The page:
Arboricultural Consultant

P.G. Biddle

Dr P.G. Biddle, O.B.E., M.A., D.Phil., F.Arbor.A.
Registered Consultant of the Arboricultural Association
Honorary Fellow, Insitute of Chartered Foresters

  Review - Rusell Grahame

Russell G Grahame, CEng, MICE, FIStructE, FCIArb

Review in The Structural Engineer 77 (6), 1999

The second volume of this work gives details of the drying of soil at various depths and at varying distances from trees over several years. The method used is given in some detail, and the abbreviations are to be found in this section. The effects of pruning have also been investigated and the results are included in this volume.

The first volume describes the various factors involved in the action of roots that cause damage to buildings. Eighteen of the twenty chapters cover soil, climate and weather, botany, factors affecting spread of roots, causes of damage, methods of investigation, remedial action, and prevention of damage. A further chapter deals with tree preservation orders and legal implications. The final chapter deals with the role of the professionals.

There are also twenty case studies: all of these being difficult cases where a degree of specialisation is required.

The coverage of these subjects is deep and thorough, while remaining clear and easy to read.

I cannot recall mention of Ward's finding, that a root can absorb moisture from a maximum of four feet beyond its tip (at least not in the place I expected to find it) but this apart, I can think of nothing which I feel was omitted, and I am fully in agreement with almost all that Dr. Biddle says. [The range of influence of roots is governed by the permeability of soil, and is considered on page 57 of Volume 1 - PGB]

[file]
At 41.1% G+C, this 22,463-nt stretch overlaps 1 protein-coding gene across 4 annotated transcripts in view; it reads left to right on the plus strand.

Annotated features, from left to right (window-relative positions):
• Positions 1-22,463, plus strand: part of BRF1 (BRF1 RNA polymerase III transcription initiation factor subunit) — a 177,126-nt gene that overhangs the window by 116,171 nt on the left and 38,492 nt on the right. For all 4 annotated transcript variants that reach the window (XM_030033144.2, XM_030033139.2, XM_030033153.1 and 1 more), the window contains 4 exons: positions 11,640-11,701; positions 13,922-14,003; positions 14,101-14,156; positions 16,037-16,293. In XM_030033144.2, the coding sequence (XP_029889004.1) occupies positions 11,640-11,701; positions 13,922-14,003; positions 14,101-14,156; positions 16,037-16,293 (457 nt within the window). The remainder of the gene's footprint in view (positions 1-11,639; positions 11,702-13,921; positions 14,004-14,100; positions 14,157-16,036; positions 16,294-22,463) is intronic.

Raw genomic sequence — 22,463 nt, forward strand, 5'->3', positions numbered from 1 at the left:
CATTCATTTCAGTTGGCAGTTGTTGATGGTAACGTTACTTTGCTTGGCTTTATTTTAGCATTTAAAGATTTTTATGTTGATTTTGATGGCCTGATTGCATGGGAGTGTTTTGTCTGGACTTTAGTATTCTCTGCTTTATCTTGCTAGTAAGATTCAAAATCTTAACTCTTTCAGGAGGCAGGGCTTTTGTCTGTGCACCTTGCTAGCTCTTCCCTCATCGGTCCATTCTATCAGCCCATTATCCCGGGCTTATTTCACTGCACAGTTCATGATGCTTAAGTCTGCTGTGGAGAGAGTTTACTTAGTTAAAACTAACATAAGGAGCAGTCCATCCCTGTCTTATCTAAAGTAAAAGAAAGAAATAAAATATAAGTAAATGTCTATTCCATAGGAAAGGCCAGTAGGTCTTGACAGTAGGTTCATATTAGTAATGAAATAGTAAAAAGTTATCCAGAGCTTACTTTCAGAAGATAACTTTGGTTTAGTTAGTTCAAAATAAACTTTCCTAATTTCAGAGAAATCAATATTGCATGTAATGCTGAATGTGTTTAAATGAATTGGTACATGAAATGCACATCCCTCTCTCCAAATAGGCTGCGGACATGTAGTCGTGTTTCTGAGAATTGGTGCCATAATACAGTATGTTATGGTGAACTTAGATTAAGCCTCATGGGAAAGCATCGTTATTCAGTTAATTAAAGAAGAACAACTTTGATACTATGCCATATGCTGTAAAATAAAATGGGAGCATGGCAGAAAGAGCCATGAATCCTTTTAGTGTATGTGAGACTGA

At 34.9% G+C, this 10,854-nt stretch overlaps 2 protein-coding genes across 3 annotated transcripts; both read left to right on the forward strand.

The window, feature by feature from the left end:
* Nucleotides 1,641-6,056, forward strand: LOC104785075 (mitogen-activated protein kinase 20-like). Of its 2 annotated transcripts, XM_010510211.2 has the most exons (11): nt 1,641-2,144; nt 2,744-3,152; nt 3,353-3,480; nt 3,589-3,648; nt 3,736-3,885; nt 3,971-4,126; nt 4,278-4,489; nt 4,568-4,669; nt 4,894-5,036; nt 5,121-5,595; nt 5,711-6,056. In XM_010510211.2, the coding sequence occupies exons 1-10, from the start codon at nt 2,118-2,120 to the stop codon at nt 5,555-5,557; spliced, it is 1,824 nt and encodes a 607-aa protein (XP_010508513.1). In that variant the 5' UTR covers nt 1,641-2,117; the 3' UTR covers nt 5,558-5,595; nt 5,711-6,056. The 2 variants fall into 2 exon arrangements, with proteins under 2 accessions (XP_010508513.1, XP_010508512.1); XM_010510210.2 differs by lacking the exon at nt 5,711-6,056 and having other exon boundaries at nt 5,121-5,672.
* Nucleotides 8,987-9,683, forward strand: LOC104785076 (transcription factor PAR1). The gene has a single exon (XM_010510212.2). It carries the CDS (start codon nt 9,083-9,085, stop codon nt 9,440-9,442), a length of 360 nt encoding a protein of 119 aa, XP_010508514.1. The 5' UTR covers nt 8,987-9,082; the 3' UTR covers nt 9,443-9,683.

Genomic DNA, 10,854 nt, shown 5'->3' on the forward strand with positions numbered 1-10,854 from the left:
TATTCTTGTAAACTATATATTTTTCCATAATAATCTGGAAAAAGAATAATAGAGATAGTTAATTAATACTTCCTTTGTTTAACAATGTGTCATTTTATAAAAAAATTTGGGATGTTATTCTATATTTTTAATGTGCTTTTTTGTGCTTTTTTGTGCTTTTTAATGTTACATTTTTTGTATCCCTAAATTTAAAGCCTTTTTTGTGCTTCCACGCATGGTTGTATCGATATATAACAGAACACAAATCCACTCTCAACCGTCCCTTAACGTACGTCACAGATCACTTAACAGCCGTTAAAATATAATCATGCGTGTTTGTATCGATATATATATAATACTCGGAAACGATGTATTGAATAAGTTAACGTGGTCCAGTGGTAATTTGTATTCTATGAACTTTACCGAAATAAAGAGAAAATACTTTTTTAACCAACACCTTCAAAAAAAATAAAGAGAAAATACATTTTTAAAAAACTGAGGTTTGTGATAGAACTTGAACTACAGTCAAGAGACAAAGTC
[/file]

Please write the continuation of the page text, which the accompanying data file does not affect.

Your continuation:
I would take issue with his assertion that engineers tend to turn to underpinning too readily. In some seven hundred cases, I have used underpinning in about twenty, and most of the engineers I know in the field hold similar views.

The final chapter is of considerable interest and it is a great pity that it is likely to be read at drawing-board level rather than at board-of-directors level. It is hoped that Dr Biddle will expand this to a treatise, and may in future include the attitude of insurers who will pay thousands of pounds for underpinning but will make the insured pay for the much cheaper remedy of tree felling. He may also possibly mention the vicious circle of owners paranoid about their resale value, surveyors paranoid about their buyer clients and buyers with the same fears as vendors. Such a treatise from such a distinguished expert as Dr Biddle, directed at the corridors of power, could be the trigger for the changes in attitude which he advocates.

In conclusion, I would say that this work will be of great use to those engaged in designs where trees and buildings are to co-exist, in the diagnosis and repair of damage and it will be a very useful weapon to those doing battle with recalcitrant planners.